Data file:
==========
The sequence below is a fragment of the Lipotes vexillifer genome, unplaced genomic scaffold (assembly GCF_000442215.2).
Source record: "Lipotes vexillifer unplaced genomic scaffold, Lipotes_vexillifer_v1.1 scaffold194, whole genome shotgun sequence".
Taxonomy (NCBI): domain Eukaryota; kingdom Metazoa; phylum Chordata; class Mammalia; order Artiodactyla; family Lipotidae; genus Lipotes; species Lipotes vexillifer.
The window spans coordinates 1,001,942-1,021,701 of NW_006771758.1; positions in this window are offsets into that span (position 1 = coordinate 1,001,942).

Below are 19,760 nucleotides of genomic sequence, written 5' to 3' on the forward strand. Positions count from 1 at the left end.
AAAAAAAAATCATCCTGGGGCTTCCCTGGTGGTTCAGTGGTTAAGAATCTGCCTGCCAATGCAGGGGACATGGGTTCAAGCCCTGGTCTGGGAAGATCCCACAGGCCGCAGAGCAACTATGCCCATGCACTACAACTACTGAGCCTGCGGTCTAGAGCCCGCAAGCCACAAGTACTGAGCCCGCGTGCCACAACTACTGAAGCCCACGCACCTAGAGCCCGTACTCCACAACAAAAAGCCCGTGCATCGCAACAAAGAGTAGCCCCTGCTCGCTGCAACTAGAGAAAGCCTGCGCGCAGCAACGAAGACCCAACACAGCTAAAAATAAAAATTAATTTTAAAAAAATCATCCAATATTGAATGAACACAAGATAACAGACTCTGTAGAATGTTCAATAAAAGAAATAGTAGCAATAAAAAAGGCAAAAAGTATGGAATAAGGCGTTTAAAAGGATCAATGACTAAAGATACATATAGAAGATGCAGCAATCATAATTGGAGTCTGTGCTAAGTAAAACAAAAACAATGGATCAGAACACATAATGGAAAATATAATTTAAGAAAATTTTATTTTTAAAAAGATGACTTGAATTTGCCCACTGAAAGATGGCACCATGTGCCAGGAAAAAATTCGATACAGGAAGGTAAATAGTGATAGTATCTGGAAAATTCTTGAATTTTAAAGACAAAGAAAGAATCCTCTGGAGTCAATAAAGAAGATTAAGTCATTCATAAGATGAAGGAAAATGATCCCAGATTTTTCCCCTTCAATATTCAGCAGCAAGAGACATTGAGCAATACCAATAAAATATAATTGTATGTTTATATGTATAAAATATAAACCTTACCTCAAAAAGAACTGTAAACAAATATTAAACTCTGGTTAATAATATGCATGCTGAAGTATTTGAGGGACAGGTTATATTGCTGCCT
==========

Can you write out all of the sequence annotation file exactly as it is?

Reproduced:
The sequence below is a fragment of the Lipotes vexillifer genome, unplaced genomic scaffold (assembly GCF_000442215.2).
Source record: "Lipotes vexillifer unplaced genomic scaffold, Lipotes_vexillifer_v1.1 scaffold194, whole genome shotgun sequence".
Taxonomy (NCBI): domain Eukaryota; kingdom Metazoa; phylum Chordata; class Mammalia; order Artiodactyla; family Lipotidae; genus Lipotes; species Lipotes vexillifer.
The window spans coordinates 1,001,942-1,021,701 of NW_006771758.1; positions in this window are offsets into that span (position 1 = coordinate 1,001,942).

Below are 19,760 nucleotides of genomic sequence, written 5' to 3' on the forward strand. Positions count from 1 at the left end.
AAAAAAAAATCATCCTGGGGCTTCCCTGGTGGTTCAGTGGTTAAGAATCTGCCTGCCAATGCAGGGGACATGGGTTCAAGCCCTGGTCTGGGAAGATCCCACAGGCCGCAGAGCAACTATGCCCATGCACTACAACTACTGAGCCTGCGGTCTAGAGCCCGCAAGCCACAAGTACTGAGCCCGCGTGCCACAACTACTGAAGCCCACGCACCTAGAGCCCGTACTCCACAACAAAAAGCCCGTGCATCGCAACAAAGAGTAGCCCCTGCTCGCTGCAACTAGAGAAAGCCTGCGCGCAGCAACGAAGACCCAACACAGCTAAAAATAAAAATTAATTTTAAAAAAATCATCCAATATTGAATGAACACAAGATAACAGACTCTGTAGAATGTTCAATAAAAGAAATAGTAGCAATAAAAAAGGCAAAAAGTATGGAATAAGGCGTTTAAAAGGATCAATGACTAAAGATACATATAGAAGATGCAGCAATCATAATTGGAGTCTGTGCTAAGTAAAACAAAAACAATGGATCAGAACACATAATGGAAAATATAATTTAAGAAAATTTTATTTTTAAAAAGATGACTTGAATTTGCCCACTGAAAGATGGCACCATGTGCCAGGAAAAAATTCGATACAGGAAGGTAAATAGTGATAGTATCTGGAAAATTCTTGAATTTTAAAGACAAAGAAAGAATCCTCTGGAGTCAATAAAGAAGATTAAGTCATTCATAAGATGAAGGAAAATGATCCCAGATTTTTCCCCTTCAATATTCAGCAGCAAGAGACATTGAGCAATACCAATAAAATATAATTGTATGTTTATATGTATAAAATATAAACCTTACCTCAAAAAGAACTGTAAACAAATATTAAACTCTGGTTAATAATATGCATGCTGAAGTATTTGAGGGACAGGTTATATTGCTGCCT